Curse her for being so outdoorsy and fearless. “Let’s get out of here.” In retreat, I pulled Jillian along. “Please, God, let us get back to the SUV before that animal comes out of the tent thingy.”
The yurt shifted, and something wooden splintered inside. I couldn’t hold in the girly scream as it blew past my lips. I broke into a full run, Jillian at my side. “Shauna, run. Jillian, take out the keys. Unlock. Unlock. Now.”
We hurtled against the trunk door of the SUV.
The door locks were still down.
“Jillian, hit unlock,” I screeched.
The growls no longer sounded muffled. They seemed to ricochet off the mountains.
Another unauthorized squeal broke free from me before the door handle yielded in my white-knuckled grip. I threw myself into the backseat.
Jillian landed against my thigh. “Move. I can’t close the door.”
Shauna smacked into the front passenger door but then managed to climb in and slam it. She turned in her seat and weaved like a cobra as she tried to see past me and Jillian to the back window. “That bear isn’t as big as I imagined.”
Even if her voice hadn’t been trembling, she couldn’t have sold that idea. I grabbed my thundering chest. “Someone better be driving this thing out of here, like now. Who cares if it’s the smallest bear in these mountains?”
“Shauna’s not touching my baby.” Jillian pushed herself out of the backseat and braced her feet, one in front and one behind the middle console. Her hands shook as her knobby elbows caught the two front seats and she propelled her thin body into the driver seat. Fire-red-dyed hair clung to her face as she swiped at it with minimal success.
I swung around and watched as the bear loped out the door. “He’s leaving?” Yeah, it came out more as a question. “Wait.”
The bear turned in our direction and parked itself on the dirt path in front of us. Dirt clung to the locks of its shaggy black coat. It roared and swatted at a piece of material and some feathers wrapped over one shoulder. Was that what was left of a down comforter?
I held in a shudder as the SUV engine turned over. Jillian jettisoned down the drive. “I don’t know where I’m going. GPS lost signal.”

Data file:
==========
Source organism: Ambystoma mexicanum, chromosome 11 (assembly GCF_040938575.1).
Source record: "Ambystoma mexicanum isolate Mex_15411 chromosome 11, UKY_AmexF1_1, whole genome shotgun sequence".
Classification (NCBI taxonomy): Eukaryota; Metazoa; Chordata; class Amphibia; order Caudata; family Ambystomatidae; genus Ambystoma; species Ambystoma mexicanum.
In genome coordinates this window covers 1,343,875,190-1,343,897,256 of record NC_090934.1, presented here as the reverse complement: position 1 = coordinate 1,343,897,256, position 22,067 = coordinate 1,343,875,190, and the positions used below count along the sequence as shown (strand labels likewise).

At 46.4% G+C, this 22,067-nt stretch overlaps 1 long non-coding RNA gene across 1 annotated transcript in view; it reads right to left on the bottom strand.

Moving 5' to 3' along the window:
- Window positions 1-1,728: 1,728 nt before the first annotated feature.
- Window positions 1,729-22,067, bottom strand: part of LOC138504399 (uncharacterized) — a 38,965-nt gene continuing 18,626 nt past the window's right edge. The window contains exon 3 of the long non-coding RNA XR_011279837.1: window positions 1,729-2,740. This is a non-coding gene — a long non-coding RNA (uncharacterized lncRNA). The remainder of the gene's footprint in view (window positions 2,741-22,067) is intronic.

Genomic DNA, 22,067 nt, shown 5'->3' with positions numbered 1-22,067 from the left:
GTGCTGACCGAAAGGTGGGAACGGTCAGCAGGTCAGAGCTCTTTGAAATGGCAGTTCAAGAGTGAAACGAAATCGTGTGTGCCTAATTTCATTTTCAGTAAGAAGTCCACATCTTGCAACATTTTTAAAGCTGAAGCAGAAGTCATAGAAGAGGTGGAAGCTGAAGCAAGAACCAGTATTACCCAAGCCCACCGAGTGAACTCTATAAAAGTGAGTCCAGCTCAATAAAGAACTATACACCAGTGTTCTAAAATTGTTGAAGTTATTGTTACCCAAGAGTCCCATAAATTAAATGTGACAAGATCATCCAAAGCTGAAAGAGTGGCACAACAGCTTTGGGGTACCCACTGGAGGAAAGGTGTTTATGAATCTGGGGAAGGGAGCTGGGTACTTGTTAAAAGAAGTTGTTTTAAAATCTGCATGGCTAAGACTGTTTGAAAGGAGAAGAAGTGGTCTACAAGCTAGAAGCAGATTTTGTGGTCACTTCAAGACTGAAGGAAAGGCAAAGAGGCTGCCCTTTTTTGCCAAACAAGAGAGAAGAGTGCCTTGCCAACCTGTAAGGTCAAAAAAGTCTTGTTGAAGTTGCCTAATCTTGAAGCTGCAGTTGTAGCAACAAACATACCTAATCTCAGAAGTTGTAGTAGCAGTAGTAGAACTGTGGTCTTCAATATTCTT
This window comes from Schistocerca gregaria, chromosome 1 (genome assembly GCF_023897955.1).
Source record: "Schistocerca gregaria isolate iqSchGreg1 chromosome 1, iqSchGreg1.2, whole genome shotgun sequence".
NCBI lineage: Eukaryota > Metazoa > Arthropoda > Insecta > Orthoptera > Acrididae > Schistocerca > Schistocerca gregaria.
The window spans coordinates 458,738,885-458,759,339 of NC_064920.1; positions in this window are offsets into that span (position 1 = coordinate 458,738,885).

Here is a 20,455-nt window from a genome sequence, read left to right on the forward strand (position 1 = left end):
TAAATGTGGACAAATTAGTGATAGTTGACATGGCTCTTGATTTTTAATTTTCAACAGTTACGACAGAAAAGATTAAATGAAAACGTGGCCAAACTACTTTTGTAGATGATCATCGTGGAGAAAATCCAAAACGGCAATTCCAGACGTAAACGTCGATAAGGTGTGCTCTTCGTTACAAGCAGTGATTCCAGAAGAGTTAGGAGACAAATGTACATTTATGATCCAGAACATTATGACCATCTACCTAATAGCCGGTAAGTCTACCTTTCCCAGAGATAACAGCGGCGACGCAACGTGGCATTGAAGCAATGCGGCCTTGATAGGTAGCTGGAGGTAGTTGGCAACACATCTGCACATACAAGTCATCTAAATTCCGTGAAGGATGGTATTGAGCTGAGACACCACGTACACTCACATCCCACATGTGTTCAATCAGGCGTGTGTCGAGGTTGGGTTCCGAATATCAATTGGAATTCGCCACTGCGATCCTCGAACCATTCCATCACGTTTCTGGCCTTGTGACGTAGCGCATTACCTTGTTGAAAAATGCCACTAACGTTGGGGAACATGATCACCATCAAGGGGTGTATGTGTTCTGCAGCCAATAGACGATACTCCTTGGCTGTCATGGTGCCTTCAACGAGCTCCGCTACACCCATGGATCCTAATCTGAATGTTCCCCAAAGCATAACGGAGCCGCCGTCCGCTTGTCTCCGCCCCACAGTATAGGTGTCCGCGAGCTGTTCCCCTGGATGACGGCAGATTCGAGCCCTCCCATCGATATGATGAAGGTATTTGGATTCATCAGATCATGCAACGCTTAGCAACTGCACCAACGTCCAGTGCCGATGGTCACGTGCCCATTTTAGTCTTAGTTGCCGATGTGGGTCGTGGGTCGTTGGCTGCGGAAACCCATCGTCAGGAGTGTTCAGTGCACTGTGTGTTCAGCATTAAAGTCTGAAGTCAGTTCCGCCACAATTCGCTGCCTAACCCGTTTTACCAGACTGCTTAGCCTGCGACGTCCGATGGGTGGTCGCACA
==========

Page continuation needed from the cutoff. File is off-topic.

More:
Shauna ran her hands through her hair. “Yeah, and we have no phone service out here either. But I studied the map of this place. Stay on this road. The lodge should be on the left, past the river, where the main reception area is.”
I looked over my shoulder. No bear following.
No way was I going back. I squeezed my eyes closed. “You better hope Mr. Connell has our original rooms available, Shauna. You know they’re pretty much booked this whole week. If we’d gone to check in first, maybe we wouldn’t have been face to face with a killer.”
Shauna frowned. “Well, I thought it’d be nice to see our accommodations before we got immersed in the case, so shoot me.”
Don’t tempt me. “Right.”
“Well, why’d you pick the festival weekend to investigate?”
“I. Need. The. Money. You know that.” I worked the tightness out of my jaw. Arguing wasn’t fixing anything. Right now, I needed to focus on the case and prepare myself for our initial visit with Mr. Connell, father of the murder victim.
“Sorry.” Shauna pulled down the visor and stared at me through the built-in mini mirror. “I didn’t think. It was…well, you know I like roughing it.” She averted her eyes a moment. “But if you hadn’t quit—”
I put up my hand. “Let’s not talk about it now.”
As the silence stretched between us, Jillian glanced back at me in the rearview mirror but said nothing. She had to be thinking about the monumental mess I’d made with my father last week, but I just wanted to forget about it and work my case.
I looked out the driver side window. The trees opened to a wide field that angled up the mountain. A few lampposts illuminated a rocky river and swinging footbridge that swayed in the wind. A timbered lodge sat stark and beautiful against the steep incline. Now that was my idea of a good vacation. Shauna was more than welcome to stay out in the wild if she wanted.
After Jillian parked, I jumped out and pushed the door closed a little too hard. A quick peek at Jillian’s flying hands said it all. “Sorry. I’ll go let them know about the bear.”
I didn’t wait for Shauna. At the front desk, I fought the urge to drum my fingers on the hardwood desktop as the reception guy turned away to finish a conversation on the phone—one I was sure involved some hot college girl and not a customer needing fresh linens.
Shauna was only doing what she thought was best. I better lay off her.